NASA’s DART alters asteroid’s course in ‘watershed moment for humanity’

NASA's DART alters asteroid's course in 'watershed moment for humanity'
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NASA has succeeded in this A mission to change the orbit of the asteroid Dimorphos, Space Agency Administrator Bill Nelson confirmed Tuesday. NASA crashed The Double Asteroid Redirection Test spacecraft, aka DARTDimorphos a few weeks ago to test one of the possible ways to protect the Earth from a dangerous object in the event of a collision with our planet.

“This is a turning point for planetary defense and a turning point for humanity,” Nelson said during a press conference.

To be clear, this was a test of a potential defense method called “kinetic impact bending,” which doesn’t require nuclear weapons or celebrities in a suicide mission made famous by Hollywood movies like 1998’s Armageddon. Orbiting the larger asteroid Didymos, Dimorphos, which is actually a moon, poses no actual threat to Earth. In fact, actually, no known asteroids or near-Earth objects are considered a threat to humanitybut there are still many space rocks and comets that have not been discovered or tracked by astronomers.

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Effect of DART with Dimorphos in September. 26 reduced the time it took the moon to orbit Didymos from 32 minutes, 11 hours and 55 minutes to 11 hours and 23 minutes, with an uncertainty margin of about two minutes. NASA had hoped to change DART’s orbital period by at least 73 seconds, but expected it to be able to change its orbit by at least a few minutes and possibly tens of minutes. So the result is on the high side of the expected possibilities.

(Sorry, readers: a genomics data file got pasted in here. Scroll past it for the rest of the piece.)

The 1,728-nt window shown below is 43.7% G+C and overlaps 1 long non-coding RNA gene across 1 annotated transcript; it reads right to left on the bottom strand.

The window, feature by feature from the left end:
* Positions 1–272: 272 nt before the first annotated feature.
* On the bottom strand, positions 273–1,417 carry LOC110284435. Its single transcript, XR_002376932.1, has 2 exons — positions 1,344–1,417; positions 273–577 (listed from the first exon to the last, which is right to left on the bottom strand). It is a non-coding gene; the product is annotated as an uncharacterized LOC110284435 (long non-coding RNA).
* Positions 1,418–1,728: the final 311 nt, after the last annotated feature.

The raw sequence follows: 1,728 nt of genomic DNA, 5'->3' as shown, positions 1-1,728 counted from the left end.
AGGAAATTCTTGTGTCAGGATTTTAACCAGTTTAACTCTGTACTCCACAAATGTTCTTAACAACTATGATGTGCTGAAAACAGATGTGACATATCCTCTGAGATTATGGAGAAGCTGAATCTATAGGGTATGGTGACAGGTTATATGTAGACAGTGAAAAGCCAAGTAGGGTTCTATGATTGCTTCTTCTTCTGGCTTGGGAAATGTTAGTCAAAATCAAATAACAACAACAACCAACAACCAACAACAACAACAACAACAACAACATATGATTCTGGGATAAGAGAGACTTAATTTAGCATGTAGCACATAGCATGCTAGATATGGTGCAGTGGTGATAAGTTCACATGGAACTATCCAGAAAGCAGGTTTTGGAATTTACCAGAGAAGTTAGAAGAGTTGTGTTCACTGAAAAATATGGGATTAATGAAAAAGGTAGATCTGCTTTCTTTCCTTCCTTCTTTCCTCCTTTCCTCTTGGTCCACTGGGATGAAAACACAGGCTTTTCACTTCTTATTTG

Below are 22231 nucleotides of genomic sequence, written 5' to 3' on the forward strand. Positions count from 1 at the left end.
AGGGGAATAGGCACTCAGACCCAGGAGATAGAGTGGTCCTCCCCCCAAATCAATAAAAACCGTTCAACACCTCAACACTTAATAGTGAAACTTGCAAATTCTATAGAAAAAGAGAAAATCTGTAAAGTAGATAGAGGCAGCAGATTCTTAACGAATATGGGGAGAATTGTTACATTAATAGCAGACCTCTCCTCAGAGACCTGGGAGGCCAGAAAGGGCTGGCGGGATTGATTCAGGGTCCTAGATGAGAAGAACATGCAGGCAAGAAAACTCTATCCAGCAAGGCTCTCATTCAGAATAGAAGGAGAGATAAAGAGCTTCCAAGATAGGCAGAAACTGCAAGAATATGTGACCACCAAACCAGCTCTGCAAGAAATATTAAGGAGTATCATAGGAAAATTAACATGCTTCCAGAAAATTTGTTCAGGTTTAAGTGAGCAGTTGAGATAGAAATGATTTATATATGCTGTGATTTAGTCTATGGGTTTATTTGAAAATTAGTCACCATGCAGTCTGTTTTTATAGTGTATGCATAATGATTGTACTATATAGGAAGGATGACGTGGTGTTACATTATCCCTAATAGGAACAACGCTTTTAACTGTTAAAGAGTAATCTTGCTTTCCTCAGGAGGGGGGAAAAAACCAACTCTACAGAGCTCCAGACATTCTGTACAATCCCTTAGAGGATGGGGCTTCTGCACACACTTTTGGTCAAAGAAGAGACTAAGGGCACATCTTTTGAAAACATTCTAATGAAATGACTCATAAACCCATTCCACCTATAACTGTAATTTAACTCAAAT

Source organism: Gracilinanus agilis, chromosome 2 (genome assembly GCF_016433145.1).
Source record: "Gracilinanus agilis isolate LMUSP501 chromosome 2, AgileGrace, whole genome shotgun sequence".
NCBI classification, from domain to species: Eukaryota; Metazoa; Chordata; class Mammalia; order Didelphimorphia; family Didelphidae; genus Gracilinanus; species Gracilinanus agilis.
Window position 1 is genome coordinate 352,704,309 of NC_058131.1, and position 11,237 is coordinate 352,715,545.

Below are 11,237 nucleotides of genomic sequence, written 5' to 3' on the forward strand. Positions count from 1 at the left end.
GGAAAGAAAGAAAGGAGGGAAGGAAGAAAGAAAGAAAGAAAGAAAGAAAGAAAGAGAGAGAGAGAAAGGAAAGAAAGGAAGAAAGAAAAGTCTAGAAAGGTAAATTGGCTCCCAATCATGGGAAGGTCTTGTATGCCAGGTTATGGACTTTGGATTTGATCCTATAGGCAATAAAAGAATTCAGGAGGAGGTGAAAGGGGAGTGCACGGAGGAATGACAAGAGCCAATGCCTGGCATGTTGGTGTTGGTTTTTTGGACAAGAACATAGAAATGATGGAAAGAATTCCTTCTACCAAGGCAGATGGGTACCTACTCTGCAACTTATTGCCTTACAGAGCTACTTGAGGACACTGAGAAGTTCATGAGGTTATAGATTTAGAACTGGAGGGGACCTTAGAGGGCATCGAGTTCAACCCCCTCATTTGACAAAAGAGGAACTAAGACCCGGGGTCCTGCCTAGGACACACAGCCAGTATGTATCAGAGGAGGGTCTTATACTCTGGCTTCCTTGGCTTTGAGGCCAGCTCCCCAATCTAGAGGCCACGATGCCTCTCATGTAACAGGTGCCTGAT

“It appears that the recoil of the ejecta from the surface was a significant contributor to the total thrust on the asteroid, in addition to the thrust from the directly impacting spacecraft,” said Tom Statler, DART program scientist at NASA headquarters.

Ejecta is the technical term for dust and debris thrown into space by an impact. Telescopes in space and on Earth showed numerous images taken in the days following the impact ejecta Dimorphos formed the tail behind It is similar to what we see in comets orbiting the Sun.

Nancy Chabot, DART coordination leader at the Johns Hopkins Applied Physics Laboratory, noted that while the result is considered a major achievement, it still represents only a 4 percent change in the asteroid’s orbital period.

“It just gave a little nudge, but if you wanted to do it in the future, it could potentially work, but you’d want to do it years in advance. The lead time is critical.”

Chabot added that the physical location of Dimorphos has also changed slightly, with the space rock now orbiting Didymos a little tighter than before the impact.

Scientists on the DART team continue to gather more data from observatories around the world to better understand the dynamics of the impact and its effects.

Later in the decade, the European Space Agency’s Hera project It aims to send another spacecraft to conduct detailed studies on Dimorphos and Didymos, including studying the impact crater left by DART.

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